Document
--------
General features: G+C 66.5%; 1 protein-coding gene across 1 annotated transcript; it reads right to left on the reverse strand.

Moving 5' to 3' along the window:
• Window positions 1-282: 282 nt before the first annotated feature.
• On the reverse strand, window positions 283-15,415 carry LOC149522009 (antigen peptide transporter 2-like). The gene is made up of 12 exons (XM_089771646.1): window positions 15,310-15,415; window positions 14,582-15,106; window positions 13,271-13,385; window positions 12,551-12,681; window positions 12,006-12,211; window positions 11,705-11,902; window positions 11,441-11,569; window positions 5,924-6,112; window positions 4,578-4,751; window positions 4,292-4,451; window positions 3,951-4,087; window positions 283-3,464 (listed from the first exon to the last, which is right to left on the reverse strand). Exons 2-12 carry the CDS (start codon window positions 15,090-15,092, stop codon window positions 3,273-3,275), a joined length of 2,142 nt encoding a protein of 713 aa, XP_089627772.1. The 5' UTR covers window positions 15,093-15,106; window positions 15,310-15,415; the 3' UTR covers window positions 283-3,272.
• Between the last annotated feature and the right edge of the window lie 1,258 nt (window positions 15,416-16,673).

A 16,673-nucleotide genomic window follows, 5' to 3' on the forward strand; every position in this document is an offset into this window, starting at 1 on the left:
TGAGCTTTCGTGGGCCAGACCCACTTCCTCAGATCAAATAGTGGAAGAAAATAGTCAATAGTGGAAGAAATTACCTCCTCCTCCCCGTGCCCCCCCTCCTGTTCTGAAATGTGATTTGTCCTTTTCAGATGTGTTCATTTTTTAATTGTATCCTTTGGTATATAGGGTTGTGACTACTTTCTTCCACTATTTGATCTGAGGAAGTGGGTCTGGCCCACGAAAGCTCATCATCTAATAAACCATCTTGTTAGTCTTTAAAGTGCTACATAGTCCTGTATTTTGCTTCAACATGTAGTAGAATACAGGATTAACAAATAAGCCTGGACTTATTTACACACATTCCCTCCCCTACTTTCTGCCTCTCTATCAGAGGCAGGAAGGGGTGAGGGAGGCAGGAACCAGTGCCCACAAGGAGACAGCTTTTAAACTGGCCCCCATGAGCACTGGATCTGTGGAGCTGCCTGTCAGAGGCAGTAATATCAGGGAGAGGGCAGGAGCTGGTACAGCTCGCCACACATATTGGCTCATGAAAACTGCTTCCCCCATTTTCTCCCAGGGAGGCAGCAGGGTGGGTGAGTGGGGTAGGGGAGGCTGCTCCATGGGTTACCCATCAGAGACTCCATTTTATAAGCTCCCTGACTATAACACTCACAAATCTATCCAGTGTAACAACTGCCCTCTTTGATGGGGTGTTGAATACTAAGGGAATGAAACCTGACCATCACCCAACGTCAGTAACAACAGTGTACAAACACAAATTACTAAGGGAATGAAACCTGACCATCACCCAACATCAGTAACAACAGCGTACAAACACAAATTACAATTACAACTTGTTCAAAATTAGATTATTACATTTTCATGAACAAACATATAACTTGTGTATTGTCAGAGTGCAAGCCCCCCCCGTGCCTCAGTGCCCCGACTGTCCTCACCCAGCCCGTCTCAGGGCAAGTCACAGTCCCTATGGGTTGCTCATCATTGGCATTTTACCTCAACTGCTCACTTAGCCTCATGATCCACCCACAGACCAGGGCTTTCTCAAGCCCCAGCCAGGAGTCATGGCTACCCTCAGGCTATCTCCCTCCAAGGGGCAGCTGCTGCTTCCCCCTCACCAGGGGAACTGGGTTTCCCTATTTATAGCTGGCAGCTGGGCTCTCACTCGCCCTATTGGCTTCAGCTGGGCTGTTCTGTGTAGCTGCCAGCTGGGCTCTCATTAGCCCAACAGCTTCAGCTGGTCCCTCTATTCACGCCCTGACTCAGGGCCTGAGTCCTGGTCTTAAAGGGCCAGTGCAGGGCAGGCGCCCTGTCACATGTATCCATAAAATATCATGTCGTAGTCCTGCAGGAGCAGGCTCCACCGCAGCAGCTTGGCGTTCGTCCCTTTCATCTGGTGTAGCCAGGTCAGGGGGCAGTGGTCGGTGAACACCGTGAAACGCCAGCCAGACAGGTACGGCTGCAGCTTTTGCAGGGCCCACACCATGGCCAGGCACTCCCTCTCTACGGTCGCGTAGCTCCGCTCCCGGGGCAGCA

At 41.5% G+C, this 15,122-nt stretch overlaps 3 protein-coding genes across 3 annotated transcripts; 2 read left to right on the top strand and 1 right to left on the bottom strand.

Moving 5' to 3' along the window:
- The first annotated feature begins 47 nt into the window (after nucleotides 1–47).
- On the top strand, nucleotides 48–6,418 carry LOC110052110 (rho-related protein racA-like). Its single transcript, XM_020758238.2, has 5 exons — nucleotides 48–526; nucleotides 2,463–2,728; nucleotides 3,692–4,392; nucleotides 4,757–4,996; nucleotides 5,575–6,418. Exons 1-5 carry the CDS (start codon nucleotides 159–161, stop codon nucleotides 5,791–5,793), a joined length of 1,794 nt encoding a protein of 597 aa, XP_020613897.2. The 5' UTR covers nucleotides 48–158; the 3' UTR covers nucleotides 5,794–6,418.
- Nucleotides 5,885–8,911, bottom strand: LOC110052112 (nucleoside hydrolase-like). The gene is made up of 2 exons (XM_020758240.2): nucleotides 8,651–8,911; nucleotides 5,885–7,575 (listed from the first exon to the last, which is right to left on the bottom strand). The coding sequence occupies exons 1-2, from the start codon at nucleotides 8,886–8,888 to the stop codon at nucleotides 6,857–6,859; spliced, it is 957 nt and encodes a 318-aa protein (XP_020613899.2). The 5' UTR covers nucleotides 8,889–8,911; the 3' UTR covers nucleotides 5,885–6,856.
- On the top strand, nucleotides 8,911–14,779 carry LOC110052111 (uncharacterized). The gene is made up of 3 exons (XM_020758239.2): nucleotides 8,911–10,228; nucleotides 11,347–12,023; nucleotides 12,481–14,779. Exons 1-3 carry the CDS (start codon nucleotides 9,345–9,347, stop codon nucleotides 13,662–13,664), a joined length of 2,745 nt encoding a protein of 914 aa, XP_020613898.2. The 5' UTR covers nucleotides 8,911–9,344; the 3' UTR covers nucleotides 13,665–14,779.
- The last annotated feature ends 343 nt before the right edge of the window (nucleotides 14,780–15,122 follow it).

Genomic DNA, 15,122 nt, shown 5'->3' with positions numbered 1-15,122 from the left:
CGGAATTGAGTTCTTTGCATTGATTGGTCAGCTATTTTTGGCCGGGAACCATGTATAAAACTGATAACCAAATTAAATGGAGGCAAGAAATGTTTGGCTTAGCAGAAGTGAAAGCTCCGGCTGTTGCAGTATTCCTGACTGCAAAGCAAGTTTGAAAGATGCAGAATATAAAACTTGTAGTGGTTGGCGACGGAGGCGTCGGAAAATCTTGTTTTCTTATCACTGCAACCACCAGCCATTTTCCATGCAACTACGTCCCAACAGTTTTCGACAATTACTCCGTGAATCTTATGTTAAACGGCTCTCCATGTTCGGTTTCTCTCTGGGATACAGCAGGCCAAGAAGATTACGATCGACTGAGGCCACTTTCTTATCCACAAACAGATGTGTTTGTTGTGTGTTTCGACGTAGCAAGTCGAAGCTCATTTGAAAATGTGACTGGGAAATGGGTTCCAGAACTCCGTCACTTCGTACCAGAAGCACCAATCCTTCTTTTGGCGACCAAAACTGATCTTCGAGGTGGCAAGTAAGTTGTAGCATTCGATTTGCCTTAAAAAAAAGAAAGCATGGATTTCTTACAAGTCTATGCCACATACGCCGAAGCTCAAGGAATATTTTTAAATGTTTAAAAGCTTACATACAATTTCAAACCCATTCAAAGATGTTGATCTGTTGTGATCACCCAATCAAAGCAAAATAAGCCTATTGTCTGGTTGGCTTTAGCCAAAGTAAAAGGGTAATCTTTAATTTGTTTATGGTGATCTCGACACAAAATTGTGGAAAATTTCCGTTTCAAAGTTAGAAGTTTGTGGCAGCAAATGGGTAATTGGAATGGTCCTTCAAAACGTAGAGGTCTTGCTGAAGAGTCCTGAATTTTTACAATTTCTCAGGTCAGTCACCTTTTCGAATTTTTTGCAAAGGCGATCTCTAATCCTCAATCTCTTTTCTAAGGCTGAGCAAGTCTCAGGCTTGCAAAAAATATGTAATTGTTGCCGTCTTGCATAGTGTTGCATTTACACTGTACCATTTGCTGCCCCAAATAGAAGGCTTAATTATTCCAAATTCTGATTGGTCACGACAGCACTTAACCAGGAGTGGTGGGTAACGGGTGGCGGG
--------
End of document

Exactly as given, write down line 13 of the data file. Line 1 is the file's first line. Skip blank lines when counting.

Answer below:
- On the top strand, nucleotides 8,911–14,779 carry LOC110052111 (uncharacterized). The gene is made up of 3 exons (XM_020758239.2): nucleotides 8,911–10,228; nucleotides 11,347–12,023; nucleotides 12,481–14,779. Exons 1-3 carry the CDS (start codon nucleotides 9,345–9,347, stop codon nucleotides 13,662–13,664), a joined length of 2,745 nt encoding a protein of 914 aa, XP_020613898.2. The 5' UTR covers nucleotides 8,911–9,344; the 3' UTR covers nucleotides 13,665–14,779.